Event - Spring and Summer Seasons at SeaLegs Wine Bar
With two Golden Foodie awards under their belt in a back-to-back victory, SeaLegs Wine Bar has reason for expanding their restaurant to welcome more people to their praised food created by Executive Chef Alexander Dale. A patio has been under works this season to allow for more to indulge in their Californian cuisine; though not finished at the time of our visit, we were happy to see each of the wooden stools for the outdoor area emblazoned charmingly with the names of wines. We visited to get a sense of what new items were on the Spring/Summer menu for SeaLegs, and it looked like the "fresh" is the theme of these offerings.
The atmosphere at SeaLegs is always admirable - owners Alicia Whitney and Lisa Nonemaker have managed to put together a space that most love to visit for its well-designed interior and large meeting areas. Every time that we've been in, we've seen parties or special events happening whether in their vast room open for reservations or on their centered long table. The nautical theme is accented by the walls of wine bottles enticing guests. Duc and I got tasters ourselves of the Levo Wines Carney Grenache Rosé, Santa Barbara ($20/72) and Claiborne & Churchhill Gewurztraminer, Central Coast ($15/54) to jump into the festivities that early evening.
The first dish from the Spring/Summer menu that wafted our way was the steaming hot Quinoa Fried Rice ($18 - blue crab, quinoa, carrots, spring onion, bean sprouts, and celery stir fry topped with sunny-side up egg), perfectly formed in a cylindrical shape that dared us to topple it. There was no easy way to eat the dish without felling the tower but not before trying to break a yolk to run down the sides. During our visit, the egg was not yielding to runniness - it cooked just a tad longer than it was supposed to but the egg was still good to have with the fried "rice." This substitution of quinoa for rice gave the dish more nuttiness and texture as the granules had better bite but we hankered for what rice in fried rice should feel like - separated grains instead of a mash of stuck-together quinoa. However, if you don't have a preference for that portion, this is an order that favors the crab lovers; it was nearly more crab than quinoa!
Their special that week was a Summer Salad consisting of pea sprouts, radish, carrots, asparagus, sunflower seeds, curly kale, and daikon, almost all of which were shaved for easier eating. If you are a fan of the raw vegetal taste that these rooty vegetables give off, this would be the salad for you but if you aren't, don't spend time on this. It is fresh, crunchy, and definitely raw.
Our two favorites of the visit were the entrees - their bowl of Mussels and Clams ($16 - P.E.I. mussels, littleneck clams, applewood smoked bacon, sauteed garlic, shallots, leeks, and herbs in a white wine broth served with toast points) and heaping plate of Chimichurri Hangar Steak Salad ($18 - 5 oz Hangar steak marinated in chimichurri with quinoa, arugula, grilled corn, roasted red bell peppers, pickled onions, grape tomatoes, and avocado tossed in a roasted garlic vinaigrette). For a place in Huntington Beach which names and decorates itself with oceanic elements, the seafood is the strongest player on the menu so far. Years ago, I used to think that I did not like shellfish but then I realized I just hadn't liked how it had been prepared before. SeaLegs has shellfish that can change your mind.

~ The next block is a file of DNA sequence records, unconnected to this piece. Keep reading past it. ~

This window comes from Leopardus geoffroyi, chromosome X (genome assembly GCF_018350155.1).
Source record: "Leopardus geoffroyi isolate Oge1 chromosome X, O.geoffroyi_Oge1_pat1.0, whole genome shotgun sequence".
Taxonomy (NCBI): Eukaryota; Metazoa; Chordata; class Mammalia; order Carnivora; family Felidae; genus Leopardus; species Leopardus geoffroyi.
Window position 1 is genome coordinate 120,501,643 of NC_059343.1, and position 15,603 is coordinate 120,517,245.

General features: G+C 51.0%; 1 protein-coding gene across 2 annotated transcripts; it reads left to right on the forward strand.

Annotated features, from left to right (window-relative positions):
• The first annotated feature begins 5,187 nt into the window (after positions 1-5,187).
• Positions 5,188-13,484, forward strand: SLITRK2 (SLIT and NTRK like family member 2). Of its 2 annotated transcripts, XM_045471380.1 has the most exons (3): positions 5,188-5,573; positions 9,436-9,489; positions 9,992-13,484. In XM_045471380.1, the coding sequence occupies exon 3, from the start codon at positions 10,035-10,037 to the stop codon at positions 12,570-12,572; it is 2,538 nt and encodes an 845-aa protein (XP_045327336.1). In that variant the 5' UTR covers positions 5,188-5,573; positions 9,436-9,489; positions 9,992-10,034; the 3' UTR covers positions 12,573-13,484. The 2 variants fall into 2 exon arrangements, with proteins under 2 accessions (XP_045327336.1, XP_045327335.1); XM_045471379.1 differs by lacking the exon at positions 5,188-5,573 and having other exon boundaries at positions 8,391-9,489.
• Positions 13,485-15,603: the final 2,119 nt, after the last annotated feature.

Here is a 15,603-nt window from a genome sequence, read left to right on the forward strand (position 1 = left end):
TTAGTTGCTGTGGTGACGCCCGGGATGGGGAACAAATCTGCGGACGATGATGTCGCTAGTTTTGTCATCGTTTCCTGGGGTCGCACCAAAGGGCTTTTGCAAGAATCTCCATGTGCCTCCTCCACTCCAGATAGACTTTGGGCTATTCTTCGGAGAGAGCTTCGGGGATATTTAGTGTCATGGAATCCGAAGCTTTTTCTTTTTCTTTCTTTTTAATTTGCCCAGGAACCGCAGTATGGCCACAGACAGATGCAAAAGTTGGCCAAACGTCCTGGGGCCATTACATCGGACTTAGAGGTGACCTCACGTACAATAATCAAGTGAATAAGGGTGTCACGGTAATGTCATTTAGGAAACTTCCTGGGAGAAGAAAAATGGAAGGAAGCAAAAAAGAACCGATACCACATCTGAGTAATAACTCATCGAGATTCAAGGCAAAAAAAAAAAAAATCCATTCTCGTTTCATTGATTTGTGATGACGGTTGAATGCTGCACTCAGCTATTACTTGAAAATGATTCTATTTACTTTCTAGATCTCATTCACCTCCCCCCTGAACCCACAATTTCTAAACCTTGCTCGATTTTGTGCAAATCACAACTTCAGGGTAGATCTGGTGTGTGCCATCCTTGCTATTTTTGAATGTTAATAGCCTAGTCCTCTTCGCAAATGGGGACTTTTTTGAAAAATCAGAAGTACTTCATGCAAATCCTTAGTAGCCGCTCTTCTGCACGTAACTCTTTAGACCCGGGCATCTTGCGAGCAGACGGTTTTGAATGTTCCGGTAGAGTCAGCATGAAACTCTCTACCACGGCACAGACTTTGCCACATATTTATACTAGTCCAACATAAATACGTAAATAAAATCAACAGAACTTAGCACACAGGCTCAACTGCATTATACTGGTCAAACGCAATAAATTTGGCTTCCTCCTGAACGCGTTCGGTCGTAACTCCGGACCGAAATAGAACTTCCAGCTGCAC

The mussels and clams were fairly numerous considering the price but certainly not a dish that could make one person full. Swimming in a flavorful broth, the shellfish were privy to the smokiness of bacon, savoriness of garlic, and influence of herbs. The toast points that accompanied the dish were necessary to sop up all of the magic. I especially enjoyed how clean and fresh the mussels and clams were, a trait you can see in its flesh and taste in its texture. Not too salty nor bland, the Mussels and Clams are an order I would recommend.
As for the steak salad, it may not have come out in a very presentable manner considering the multiple elements on the plate but it was presentable on the palate. The steak could have benefited from being sliced thinner but overall, its rareness was a good fit for the cold salad. I enjoyed the chimichurri on the salad which could easily have been the only dressing for the rest of the greens. Roasted red bell peppers were a good touch, lending sweetness and smokiness to the plate, and the grilled corn gave fun pops of texture.
Other items new for the spring/summer seasons that we didn't try included the Gorgonzola Ribeye, Scottish Salmon, and Duck Confit Cheesy Fingerling Potatoes.
If I could only guarantee for you all that the dessert we had would be there when you next came in. SeaLegs has a rotating list of different bread puddings for their desserts, and we happeend to get their Framboise Bread Pudding which came beautifully with an orange tarragon chantilly cream. Talk about wow-ing. Dense and moist, this bread pudding did not sit heavily in our stomachs because of how much raspberry was involved and the levity in flavor of an orange cream. If all of their bread puddings are this well executed, you are in for a treat because I thoroughly enjoyed the Framboise version. Yet another dish that jumps into the spring/summer menu motif that we experienced of being fresh and light. I wonder what the autumnal/wintry menu will bring then.
By the way, once that patio aforementioned is finished, you can join them at sunset every night for a $5 glass of Rosé in a toast to the day's end so keep your ears open for when it finally opens!
Photography by Duc Duong. More photos available on Facebook here.